Ignore the noise is the Farke mantra. It is fortunate that he is able to heed his own advice.
The noise this week told him that so far this season he had made too many changes, or that he needed to make sweeping changes, switch to 4-3-3, 4-2-3-1 or even 4-4-2.
In the end, Farke stuck with essentially the same team that succumbed to Everton last week. The noise was at least correct in calling for Giannoulis in place of Williams, in the same way that a room full of monkeys with typewriters (for those that remember them) will eventually write a novel.
From the outset, there seemed to be more cohesion, more purpose about the side. Pukki and Sargent were pressing the Burnley defence and forcing errors; Lees-Melou, Mclean and Normann battling well in midfield.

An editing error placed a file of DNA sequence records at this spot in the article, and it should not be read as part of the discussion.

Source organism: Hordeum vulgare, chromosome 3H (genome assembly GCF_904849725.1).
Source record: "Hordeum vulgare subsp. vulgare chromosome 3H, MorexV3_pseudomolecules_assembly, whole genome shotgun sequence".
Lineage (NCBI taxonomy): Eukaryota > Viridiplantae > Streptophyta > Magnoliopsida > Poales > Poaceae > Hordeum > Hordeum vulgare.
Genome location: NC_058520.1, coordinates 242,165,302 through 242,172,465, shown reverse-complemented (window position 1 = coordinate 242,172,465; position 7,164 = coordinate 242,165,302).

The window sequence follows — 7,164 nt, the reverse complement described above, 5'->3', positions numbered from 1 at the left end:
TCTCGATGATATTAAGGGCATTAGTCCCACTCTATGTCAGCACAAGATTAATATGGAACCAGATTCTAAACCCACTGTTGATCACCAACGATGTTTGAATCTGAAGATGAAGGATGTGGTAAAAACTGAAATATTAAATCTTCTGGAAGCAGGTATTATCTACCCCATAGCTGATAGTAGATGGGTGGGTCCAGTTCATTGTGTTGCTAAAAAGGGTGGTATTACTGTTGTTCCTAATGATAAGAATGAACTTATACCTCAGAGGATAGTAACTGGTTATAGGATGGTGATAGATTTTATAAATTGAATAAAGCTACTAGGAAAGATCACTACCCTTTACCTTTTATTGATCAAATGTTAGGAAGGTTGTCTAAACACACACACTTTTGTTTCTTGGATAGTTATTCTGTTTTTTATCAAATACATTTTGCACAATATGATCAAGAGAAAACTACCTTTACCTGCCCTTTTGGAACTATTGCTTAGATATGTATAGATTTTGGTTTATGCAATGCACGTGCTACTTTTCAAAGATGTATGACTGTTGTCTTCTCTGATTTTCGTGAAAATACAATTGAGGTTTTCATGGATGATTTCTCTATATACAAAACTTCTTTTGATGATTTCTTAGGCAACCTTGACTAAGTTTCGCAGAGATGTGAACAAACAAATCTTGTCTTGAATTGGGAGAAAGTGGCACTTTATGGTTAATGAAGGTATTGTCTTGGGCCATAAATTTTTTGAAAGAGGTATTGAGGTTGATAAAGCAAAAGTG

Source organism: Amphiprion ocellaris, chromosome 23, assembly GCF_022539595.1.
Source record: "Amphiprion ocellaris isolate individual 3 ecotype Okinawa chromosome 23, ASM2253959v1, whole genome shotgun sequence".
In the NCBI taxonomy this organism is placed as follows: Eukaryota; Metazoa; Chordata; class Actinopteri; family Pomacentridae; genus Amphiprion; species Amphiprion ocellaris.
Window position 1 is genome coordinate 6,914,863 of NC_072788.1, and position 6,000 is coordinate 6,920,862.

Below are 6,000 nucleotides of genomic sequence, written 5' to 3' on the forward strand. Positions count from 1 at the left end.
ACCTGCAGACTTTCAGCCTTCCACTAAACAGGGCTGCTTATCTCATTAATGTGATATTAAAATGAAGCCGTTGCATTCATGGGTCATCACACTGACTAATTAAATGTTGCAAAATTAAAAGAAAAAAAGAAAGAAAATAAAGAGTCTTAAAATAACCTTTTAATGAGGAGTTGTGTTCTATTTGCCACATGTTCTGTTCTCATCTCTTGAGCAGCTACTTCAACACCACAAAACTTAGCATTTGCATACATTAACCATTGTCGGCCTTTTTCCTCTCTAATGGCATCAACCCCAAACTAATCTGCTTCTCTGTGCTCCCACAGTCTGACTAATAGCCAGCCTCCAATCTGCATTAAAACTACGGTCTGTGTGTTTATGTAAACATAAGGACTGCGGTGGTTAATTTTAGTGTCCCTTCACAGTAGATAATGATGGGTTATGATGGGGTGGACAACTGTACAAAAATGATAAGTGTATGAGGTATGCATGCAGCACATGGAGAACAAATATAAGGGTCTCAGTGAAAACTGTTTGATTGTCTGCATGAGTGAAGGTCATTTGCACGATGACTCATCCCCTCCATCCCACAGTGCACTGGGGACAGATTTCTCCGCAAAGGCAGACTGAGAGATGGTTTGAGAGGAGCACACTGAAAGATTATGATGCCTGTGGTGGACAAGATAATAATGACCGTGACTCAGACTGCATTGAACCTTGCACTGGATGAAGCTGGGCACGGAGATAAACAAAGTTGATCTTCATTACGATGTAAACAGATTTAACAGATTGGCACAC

Burnley were, well, Burnley. Four yellow cards in the first half is an ample description of the robust approach to the game taken by Dyche’s side but, for once, the City defence held firm, restricting the home side to a handful of half-chances. When they did come Krul was alert and ready.
A cheeky, quickly taken kick was played in and Krul punched clear, appearing to catch Vydra in the process. A second quick ball in found Krul at the near post and he gathered with ease.
At the other end, opportunities were also hard to come by. Lees-Melou flicked a ball to Pukki but it ran away from the Finn. Sargent won the ball, lost it, won it again but couldn’t force it through to his strike partner. With Giannoulis on the left, City were much more balanced in attack – both he and Aarons were prominent in many City moves.